John M. Olin Foundation

From Wikipedia, the free encyclopedia
Jump to: navigation, search

John M. Olin Foundation was a conservative American grant-making foundation established in 1953 by John M. Olin, president of the Olin Industries chemical and munitions manufacturing businesses. Unlike most foundations, the John M. Olin Foundation was charged to spend all of its assets within a generation of Olin's death, for fear of mission drift over time and in order to preserve donor intent. It made its last grant in the summer of 2005 and officially disbanded on November 29, 2005, after having disbursed over $370 million in funding, primarily to conservative think tanks, media outlets, and law programs at influential universities. The Foundation is most notable for its early support and funding of the law and economics movement and the Federalist Society. "All in all, the Federalist Society has been one of the best investments the foundation ever made", wrote the Foundation to its trustees in 2003.[1]

Fund's mission statement[edit]

According to the official website, "the general purpose of the John M. Olin Foundation is to provide support for projects that reflect or are intended to strengthen the economic, political and cultural institutions upon which the American heritage of constitutional government and private enterprise is based. The Foundation also seeks to promote a general understanding of these institutions by encouraging the thoughtful study of the connections between economic and political freedoms, and the cultural heritage that sustains them."[2]


The fund was largely inactive until 1969, when John M. Olin was disturbed by the Willard Straight Hall takeover at his alma mater, Cornell University. At the age of 80, he decided that he must pour his time and resources into preserving the free market system.[citation needed]

The Foundation is most notable for its early support and funding of the law and economics movement,[3] a discipline that applies incentive-based thinking and cost-benefit analysis to the field of legal theory. Olin believed that law schools have a disproportionately large impact on society given their size and to this end decided to focus the majority of his funding there.[citation needed]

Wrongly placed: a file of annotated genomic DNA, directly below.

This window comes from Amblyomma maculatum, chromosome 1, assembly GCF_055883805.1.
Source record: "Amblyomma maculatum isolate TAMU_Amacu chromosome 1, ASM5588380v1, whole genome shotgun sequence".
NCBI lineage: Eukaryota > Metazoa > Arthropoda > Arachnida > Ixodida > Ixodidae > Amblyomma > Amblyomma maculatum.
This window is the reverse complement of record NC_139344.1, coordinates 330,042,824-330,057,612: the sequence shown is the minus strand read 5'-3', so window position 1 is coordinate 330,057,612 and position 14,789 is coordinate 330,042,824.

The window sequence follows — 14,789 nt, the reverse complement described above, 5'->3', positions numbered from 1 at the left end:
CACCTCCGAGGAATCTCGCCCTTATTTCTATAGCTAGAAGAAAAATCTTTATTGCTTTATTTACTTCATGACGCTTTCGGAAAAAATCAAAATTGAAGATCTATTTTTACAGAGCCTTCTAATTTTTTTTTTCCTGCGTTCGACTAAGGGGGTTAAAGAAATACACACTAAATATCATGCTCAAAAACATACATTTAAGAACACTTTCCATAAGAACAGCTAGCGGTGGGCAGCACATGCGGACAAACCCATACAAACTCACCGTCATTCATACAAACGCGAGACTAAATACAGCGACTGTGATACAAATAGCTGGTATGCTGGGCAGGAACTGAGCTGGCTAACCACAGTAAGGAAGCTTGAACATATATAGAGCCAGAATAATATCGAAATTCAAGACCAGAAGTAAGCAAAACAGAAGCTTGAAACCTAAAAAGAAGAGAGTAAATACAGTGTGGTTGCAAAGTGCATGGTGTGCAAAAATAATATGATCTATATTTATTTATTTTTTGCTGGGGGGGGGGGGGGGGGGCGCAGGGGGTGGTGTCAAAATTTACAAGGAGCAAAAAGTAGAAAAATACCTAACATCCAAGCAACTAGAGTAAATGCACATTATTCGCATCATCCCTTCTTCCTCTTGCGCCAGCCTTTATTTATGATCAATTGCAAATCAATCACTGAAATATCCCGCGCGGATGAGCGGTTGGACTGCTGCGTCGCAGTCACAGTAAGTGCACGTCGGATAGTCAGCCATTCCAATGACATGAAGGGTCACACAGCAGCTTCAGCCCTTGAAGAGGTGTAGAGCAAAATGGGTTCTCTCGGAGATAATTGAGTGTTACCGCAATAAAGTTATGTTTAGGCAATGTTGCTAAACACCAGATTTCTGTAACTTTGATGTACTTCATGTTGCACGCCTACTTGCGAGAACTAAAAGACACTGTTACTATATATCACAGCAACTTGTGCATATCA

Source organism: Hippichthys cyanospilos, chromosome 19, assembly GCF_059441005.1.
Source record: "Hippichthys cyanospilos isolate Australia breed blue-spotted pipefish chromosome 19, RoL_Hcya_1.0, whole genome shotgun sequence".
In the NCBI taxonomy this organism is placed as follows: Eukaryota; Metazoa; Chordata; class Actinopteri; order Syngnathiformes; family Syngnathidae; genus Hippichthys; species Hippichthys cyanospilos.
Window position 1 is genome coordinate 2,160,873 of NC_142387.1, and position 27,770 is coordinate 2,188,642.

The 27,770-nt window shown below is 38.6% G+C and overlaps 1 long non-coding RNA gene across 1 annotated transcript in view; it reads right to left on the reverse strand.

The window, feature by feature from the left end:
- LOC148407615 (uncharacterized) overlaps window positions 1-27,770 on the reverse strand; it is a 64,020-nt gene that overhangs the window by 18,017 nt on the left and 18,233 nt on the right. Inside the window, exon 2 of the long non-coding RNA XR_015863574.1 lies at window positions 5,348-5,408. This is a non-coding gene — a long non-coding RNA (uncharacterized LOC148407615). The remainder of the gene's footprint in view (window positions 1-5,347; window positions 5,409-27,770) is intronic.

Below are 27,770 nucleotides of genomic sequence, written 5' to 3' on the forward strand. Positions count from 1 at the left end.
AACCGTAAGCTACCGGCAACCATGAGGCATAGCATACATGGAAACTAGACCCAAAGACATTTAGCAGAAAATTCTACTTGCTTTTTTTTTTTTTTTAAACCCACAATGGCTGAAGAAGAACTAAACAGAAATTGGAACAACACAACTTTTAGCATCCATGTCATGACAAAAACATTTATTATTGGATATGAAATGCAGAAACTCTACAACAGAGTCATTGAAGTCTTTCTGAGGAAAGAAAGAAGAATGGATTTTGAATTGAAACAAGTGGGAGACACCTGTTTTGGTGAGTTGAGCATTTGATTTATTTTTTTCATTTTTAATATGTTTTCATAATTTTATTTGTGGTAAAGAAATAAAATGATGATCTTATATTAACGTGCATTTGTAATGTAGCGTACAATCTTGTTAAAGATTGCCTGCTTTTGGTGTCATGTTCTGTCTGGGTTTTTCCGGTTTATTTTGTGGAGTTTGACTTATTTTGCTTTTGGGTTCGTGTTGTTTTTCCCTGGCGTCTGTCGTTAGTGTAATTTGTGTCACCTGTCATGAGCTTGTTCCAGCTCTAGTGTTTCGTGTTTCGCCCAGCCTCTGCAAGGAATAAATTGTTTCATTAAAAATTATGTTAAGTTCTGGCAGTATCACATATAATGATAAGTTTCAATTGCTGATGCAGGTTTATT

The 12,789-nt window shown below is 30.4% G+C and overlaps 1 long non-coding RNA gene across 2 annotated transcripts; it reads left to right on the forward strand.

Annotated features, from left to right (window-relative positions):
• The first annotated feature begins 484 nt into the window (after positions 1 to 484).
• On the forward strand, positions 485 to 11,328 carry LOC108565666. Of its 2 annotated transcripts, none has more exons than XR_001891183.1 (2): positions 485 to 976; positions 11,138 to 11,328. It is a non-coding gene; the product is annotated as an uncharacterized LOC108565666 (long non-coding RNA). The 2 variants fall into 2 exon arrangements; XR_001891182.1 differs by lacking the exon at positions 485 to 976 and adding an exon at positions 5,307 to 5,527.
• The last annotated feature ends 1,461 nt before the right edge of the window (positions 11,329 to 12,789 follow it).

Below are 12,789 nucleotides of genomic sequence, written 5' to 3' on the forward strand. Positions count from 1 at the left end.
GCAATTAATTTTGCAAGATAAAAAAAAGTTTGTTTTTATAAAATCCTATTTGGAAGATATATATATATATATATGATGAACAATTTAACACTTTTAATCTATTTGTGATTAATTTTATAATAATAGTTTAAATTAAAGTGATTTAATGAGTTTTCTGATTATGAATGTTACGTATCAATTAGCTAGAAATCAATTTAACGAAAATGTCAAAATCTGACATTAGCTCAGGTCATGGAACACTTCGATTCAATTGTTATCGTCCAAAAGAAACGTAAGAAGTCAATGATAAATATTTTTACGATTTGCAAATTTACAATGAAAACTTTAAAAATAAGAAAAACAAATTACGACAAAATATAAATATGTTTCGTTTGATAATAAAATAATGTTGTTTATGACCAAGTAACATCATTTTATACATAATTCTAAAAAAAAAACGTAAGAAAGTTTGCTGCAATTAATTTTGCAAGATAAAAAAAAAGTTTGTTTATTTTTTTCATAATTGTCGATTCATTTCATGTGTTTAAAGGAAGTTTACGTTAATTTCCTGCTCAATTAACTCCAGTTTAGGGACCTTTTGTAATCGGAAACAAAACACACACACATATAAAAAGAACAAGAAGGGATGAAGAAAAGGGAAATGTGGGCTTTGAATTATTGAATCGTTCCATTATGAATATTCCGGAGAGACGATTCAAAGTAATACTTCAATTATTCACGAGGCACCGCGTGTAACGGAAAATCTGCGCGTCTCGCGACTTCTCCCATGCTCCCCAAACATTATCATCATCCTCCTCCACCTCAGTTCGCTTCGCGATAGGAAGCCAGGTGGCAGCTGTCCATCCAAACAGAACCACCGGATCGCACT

The executive director of the Foundation in its early years was conservative activist Michael S. Joyce, who left to head the similar Bradley Foundation.[3] William E. Simon, a leverage buyout pioneer who was United States Secretary of the Treasury under Presidents Richard Nixon and Gerald Ford, was president of the Foundation from 1977 until his death in 2000.[4] He frequently discussed the foundation's commitment to supporting the "counter-intelligentsia". Conservative scholar James Piereson was the last executive director[3] and secretary.

The foundation supported conservative thinkers such as Heather Mac Donald of the Manhattan Institute; Mac Donald is the John M. Olin Fellow at this New York City-based institution.[5] In 2005, following longstanding plans,[6] the foundation announced its final grants and closed its doors.[3][4] The foundation closed in the same year as the Franklin W. Olin Foundation, which was established by John Olin's father, Franklin W. Olin. The Franklin W. Olin Foundation also shut down for donor intent reasons, but the two foundations were entirely independent and unrelated, except for the family connection of their founders.[7]